Queue My Review

October 9, 2008

Review: Snowy Night with a Stranger by Jane Feather, Sabrina Jeffries, and Julia London

Filed under: Review — Tags: , , , , , , — jjmachshev @ 8:00 am
Snowy Night with a Stranger by Jane Feather, Sabrina Jeffries, and Julia London

Ah, the joys of Christmas! Spending meaningful time and making memories with the ones that mean the most to you. But not everyone gets this picture-perfect Christmas. In “Snowy Night with a Stranger,” all three historical stories are written about individuals who end up spending Christmas somewhere they never expected to be. But thanks to the magic of romance, our ‘strandees’ find their perfect love in unexpected places. I can only imagine what wonderful stories these characters would have to tell their grandkids!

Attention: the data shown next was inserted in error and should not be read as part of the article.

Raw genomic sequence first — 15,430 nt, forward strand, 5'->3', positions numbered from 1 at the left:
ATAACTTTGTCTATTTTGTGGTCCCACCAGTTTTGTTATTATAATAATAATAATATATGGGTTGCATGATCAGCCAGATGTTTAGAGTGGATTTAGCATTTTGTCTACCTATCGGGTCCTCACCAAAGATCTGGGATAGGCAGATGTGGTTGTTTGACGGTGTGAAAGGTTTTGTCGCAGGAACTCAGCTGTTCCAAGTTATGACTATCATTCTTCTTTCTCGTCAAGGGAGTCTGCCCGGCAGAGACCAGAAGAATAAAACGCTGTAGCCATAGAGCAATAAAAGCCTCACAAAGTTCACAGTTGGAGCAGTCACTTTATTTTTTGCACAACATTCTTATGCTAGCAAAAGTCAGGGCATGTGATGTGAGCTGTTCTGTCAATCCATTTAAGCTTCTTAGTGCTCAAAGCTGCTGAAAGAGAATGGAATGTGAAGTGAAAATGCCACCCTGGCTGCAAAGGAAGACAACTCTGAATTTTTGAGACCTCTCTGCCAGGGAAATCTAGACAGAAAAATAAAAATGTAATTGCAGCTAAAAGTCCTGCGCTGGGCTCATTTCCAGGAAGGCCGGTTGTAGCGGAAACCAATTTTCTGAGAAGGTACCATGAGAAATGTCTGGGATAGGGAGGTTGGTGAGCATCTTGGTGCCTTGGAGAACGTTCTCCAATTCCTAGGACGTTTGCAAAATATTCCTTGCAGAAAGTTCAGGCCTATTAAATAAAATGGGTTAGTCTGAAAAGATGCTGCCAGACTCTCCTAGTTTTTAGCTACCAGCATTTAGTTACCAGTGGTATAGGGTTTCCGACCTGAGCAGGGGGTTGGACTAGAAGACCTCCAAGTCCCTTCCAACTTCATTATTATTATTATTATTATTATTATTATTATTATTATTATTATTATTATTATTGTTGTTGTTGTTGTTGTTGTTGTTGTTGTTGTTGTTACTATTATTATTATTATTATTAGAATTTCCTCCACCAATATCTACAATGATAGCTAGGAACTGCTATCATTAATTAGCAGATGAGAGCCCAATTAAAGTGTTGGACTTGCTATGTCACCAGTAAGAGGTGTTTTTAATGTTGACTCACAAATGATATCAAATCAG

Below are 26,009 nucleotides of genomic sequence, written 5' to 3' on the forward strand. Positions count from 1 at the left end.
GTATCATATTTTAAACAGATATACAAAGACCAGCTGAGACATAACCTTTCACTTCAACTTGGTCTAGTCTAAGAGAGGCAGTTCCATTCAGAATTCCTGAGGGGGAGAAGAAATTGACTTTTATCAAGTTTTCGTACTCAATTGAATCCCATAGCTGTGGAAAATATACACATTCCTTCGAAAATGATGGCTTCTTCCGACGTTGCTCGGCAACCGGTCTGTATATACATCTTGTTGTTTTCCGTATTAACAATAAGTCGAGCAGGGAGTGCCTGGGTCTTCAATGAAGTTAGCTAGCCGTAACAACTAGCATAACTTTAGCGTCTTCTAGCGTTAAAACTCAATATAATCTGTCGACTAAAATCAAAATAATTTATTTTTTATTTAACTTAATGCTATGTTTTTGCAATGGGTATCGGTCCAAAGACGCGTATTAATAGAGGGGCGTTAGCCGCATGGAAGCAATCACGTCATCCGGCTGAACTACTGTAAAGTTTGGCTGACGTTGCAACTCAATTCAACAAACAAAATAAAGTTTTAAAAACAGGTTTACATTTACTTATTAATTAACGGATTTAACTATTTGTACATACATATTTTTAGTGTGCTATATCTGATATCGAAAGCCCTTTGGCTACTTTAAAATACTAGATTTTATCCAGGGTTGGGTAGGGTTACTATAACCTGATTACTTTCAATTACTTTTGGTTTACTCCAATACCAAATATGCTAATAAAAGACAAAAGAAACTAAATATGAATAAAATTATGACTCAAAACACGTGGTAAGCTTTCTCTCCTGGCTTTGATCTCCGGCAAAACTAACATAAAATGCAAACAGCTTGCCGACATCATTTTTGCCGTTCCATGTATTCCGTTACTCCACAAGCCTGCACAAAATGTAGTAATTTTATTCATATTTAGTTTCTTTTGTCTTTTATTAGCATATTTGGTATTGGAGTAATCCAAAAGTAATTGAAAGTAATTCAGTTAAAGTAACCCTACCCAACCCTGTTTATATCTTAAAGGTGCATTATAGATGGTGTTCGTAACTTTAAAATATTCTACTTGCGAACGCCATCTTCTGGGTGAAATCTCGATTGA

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September 19, 2008

Review: The Dangerous Duke by Christine Wells

Filed under: Review — Tags: , , , , , , — jjmachshev @ 10:30 am
The Dangerous Duke by Christine Wells

During the late regency period in England, there were fears of a ‘British Revolution’. Remember that not so long before this time the ‘colonies’ had successfully achieved their independence and established a democracy, throwing off the bonds of a monarchy. France had their ‘Glorious Revolution’ and did away with their monarchs via ‘Madame Guillotine’. In any event, the regency period encompassed more than the blissful excesses of ‘Prinny’ and the ton, but it’s very rare to read anything about this in a regency romance novel.

“The Dangerous Duke” by Christine Wells opens with the plight of a vicar imprisoned under suspicion of sedition because he refuses to name the rebels accused of burning a peer’s home. The fire killed four members of the aristocracy and is assumed to be a prelude to revolutionary activities. I personally found this fascinating (history geek alert!), but the author quickly moves on to more salacious events involving the theft of a scandalous diary, a headstrong widow, and a hardboiled Home Office investigator who has become a Duke.